President Obama gave a press conference Wednesday in which he reaffirmed his commitment to investigating a solution to gun violence. The president’s comments follow Friday’s mass shooting in Newtown, Connecticut, where 26 people were killed by deranged gunman Adam Lanza at Sandy Hook Elementary School – 20 of them children. See the statement below, and the transcript here:
"Over these past five days a discussion has re-emerged... that conversation has to continue, but time the words need to lead to action,” the president said. Demanding “real reforms, right now,” he also said he was putting Vice President Joe Biden in charge of a commission to investigate gun law reform. Obama said he expected “concrete proposals no later than January, proposals I then intend to push without delay,” adding “this is not some Washington commission. This is not something where folks are going to be studying the issue for six months and then publishes a report that gets read and then pushed aside.”
The President emphasized that most Americans agree that the government needs to take real action on firearm control:
“I’m also betting that the majority – the vast majority of responsible law-abiding gun owners would be some of the first to say that we should be able to keep an irresponsible, law-breaking few from buying a weapon of war.”
“I’m willing to bet that they don’t think that using a gun and using common sense are incompatible ideas; that an unbalanced man shouldn’t be able to get his hands on a military-style assault rifle so easily.”
The President specifically announced his support for mandatory background checks on all gun purchases and closing the gun show loophole, as well as slammed Congress for not appointing a new head of the Bureau of Alcohol, Tobacco, and Firearms for six years. He also stated that the majority of Americans support banning military-style assault weapons and high-capacity ammunition clips, a possible allusion to his expected support of Sen. Dianne Feinstein’s (D - Calif.) proposed assault weapons ban. Similar legislation was passed in the 1994 Federal Assault Weapons Ban, which banned specific weapons such as the TEC-DC9 semi-automatic handgun and the AR-15 assault rifle, a variant of which was used in the massacre. Obama specifically mentioned that former President Ronald Reagan was a supporter of the ban, a clear shot across the bow of the gun lobby and an appeal for bipartisan support. Some newly elected officials, such as Senator-elect Elizabeth Warren (D- Mass.), have been vocal in her opposition to assault weapons. On Wednesday, Warren said she was “heartbroken” and that Americans do not need “Rambo-style” weapons to hunt.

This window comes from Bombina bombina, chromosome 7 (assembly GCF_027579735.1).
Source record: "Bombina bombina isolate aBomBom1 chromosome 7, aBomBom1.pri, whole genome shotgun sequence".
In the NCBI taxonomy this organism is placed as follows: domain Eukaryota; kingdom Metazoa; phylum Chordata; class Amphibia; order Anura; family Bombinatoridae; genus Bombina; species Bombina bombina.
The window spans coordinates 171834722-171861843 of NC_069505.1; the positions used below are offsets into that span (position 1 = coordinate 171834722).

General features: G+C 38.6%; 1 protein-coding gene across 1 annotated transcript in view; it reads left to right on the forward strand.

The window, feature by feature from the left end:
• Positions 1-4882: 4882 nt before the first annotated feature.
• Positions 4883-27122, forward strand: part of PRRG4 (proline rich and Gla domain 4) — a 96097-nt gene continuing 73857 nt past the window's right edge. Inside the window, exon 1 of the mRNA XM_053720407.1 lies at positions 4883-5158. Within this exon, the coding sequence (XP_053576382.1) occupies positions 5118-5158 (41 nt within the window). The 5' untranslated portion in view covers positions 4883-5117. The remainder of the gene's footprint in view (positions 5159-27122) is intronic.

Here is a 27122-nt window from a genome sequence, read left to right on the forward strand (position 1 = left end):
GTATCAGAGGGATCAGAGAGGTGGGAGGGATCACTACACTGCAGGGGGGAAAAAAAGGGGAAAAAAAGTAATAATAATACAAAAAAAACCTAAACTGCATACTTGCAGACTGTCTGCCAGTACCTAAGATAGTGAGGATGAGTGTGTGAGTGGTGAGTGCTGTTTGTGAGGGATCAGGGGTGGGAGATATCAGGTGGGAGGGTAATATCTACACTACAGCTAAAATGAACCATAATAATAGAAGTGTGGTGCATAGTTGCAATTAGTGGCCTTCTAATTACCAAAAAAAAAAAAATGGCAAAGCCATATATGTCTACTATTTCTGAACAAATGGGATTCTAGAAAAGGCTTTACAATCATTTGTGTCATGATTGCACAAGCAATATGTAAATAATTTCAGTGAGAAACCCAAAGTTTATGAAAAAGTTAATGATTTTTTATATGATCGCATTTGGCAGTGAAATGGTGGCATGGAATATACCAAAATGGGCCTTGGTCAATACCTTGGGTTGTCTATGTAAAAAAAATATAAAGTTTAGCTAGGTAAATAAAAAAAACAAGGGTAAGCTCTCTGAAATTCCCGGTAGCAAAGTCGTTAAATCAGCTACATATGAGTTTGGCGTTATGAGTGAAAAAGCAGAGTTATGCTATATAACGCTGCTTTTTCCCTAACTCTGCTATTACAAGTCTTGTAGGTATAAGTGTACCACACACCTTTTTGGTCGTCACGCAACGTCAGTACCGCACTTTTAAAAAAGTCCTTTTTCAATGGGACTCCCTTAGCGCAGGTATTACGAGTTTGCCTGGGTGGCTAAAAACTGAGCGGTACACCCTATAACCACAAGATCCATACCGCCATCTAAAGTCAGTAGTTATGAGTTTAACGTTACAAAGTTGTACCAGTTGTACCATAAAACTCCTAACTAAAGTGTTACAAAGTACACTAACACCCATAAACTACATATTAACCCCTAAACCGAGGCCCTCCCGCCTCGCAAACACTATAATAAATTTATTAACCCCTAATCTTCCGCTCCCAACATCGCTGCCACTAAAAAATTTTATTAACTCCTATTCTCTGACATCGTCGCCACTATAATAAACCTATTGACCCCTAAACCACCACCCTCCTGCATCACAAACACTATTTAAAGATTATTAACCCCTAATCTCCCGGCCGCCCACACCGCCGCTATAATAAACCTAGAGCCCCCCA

Was the president correct in his invocation of widespread support for controls on assault weapons and high-capacity ammunition clips? As it turns out, yes, and by wide margins: a recent YouGov poll concluded that 51% of Americans support banning semi-automatic weapons, with 33% opposing. Just over half of Americans also support banning semi-automatic weapon clips holding more than ten rounds, with 32% saying no. Less than 2% of respondents had heard nothing about the massacre.
With the president’s statement and position clear, the ball is in the pro-gun lobby’s court.
The National Rifle Association will be giving an anticipated press conference on Friday concerning their response to the shootings, where they have pledged to make “meaningful contributions to help make sure this never happens again.”
It will be interesting to see whether they will cede any ground to the president and the gun control lobby, or whether they will join the chorus of gun advocates insisting that the answer to gun violence is more guns. They bitterly fought President Clinton and gun control advocates in 1994. Clinton says that during midterm elections, which coincided with the debates on the ban, “the gun lobby claimed to have defeated ninteteen of the twenty-four members on its hit list. They did at least that much damage and could rightly claim to have made Gingrich the House Speaker.”
The NRA is no pussycat – they contributed $17 million towards federal races this year, and spend 66 times more than the Brady Campaign to End Gun Violence on lobbying. In terms of candidate contributions, they spent a staggering 4,143 times as much as the Brady Campaign, CNN said.
Not one of the 31 pro-gun rights senators rated favorably by the NRA volunteered to appear on Meet the Press or Face the Nation recently. The NRA will now have to marshal its immense resources to convince these senators to speak up in their defense, as well as pressure House Republicans and Democrats to fight any bans. According to Mother Jones’ research, 28 senators support a ban on assault weapons and high-capacity clips, with 7 maybes, 9 in opposition, and 68 who have not commented.
Opposing guns is “a sure way to ensure there will be a primary opponent” for any candidate, said sociology professor Scott Melzer.
Even Feinstein admitted it will be difficult to find support for the bill, saying it was an “uphill road.” However, she pointed out that Congress was ultimately able to pass the ban in 1994 under similar opposition.